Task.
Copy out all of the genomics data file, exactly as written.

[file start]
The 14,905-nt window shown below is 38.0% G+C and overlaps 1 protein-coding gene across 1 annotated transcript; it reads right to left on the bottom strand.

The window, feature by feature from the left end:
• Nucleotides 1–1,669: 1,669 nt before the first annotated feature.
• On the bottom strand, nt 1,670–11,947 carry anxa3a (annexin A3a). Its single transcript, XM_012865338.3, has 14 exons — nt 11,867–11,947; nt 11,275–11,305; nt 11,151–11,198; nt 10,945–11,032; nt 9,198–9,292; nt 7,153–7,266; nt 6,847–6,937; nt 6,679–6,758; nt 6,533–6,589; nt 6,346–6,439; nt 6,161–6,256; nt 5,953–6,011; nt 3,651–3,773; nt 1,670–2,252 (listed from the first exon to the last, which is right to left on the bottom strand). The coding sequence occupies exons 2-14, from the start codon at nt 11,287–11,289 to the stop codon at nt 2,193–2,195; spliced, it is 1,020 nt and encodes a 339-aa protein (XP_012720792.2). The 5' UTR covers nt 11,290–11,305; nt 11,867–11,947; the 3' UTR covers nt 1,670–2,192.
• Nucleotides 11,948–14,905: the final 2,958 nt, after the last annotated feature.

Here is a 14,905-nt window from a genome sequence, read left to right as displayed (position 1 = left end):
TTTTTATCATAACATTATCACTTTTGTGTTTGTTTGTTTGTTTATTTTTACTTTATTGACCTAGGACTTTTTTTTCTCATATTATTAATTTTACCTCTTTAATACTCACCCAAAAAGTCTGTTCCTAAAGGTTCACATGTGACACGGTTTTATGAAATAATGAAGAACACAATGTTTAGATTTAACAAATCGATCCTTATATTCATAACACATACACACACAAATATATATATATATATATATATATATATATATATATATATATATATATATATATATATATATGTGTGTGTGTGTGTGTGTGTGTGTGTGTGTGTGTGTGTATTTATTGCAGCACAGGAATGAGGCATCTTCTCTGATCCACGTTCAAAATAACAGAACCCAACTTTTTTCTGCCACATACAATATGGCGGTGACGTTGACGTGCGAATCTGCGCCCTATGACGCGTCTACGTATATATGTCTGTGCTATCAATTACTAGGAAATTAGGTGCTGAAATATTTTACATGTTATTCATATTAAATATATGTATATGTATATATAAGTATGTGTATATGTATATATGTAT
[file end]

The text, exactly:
The 14,905-nt window shown below is 38.0% G+C and overlaps 1 protein-coding gene across 1 annotated transcript; it reads right to left on the bottom strand.

The window, feature by feature from the left end:
• Nucleotides 1–1,669: 1,669 nt before the first annotated feature.
• On the bottom strand, nt 1,670–11,947 carry anxa3a (annexin A3a). Its single transcript, XM_012865338.3, has 14 exons — nt 11,867–11,947; nt 11,275–11,305; nt 11,151–11,198; nt 10,945–11,032; nt 9,198–9,292; nt 7,153–7,266; nt 6,847–6,937; nt 6,679–6,758; nt 6,533–6,589; nt 6,346–6,439; nt 6,161–6,256; nt 5,953–6,011; nt 3,651–3,773; nt 1,670–2,252 (listed from the first exon to the last, which is right to left on the bottom strand). The coding sequence occupies exons 2-14, from the start codon at nt 11,287–11,289 to the stop codon at nt 2,193–2,195; spliced, it is 1,020 nt and encodes a 339-aa protein (XP_012720792.2). The 5' UTR covers nt 11,290–11,305; nt 11,867–11,947; the 3' UTR covers nt 1,670–2,192.
• Nucleotides 11,948–14,905: the final 2,958 nt, after the last annotated feature.

Here is a 14,905-nt window from a genome sequence, read left to right as displayed (position 1 = left end):
TTTTTATCATAACATTATCACTTTTGTGTTTGTTTGTTTGTTTATTTTTACTTTATTGACCTAGGACTTTTTTTTCTCATATTATTAATTTTACCTCTTTAATACTCACCCAAAAAGTCTGTTCCTAAAGGTTCACATGTGACACGGTTTTATGAAATAATGAAGAACACAATGTTTAGATTTAACAAATCGATCCTTATATTCATAACACATACACACACAAATATATATATATATATATATATATATATATATATATATATATATATATATATATATATATATGTGTGTGTGTGTGTGTGTGTGTGTGTGTGTGTGTGTGTATTTATTGCAGCACAGGAATGAGGCATCTTCTCTGATCCACGTTCAAAATAACAGAACCCAACTTTTTTCTGCCACATACAATATGGCGGTGACGTTGACGTGCGAATCTGCGCCCTATGACGCGTCTACGTATATATGTCTGTGCTATCAATTACTAGGAAATTAGGTGCTGAAATATTTTACATGTTATTCATATTAAATATATGTATATGTATATATAAGTATGTGTATATGTATATATGTAT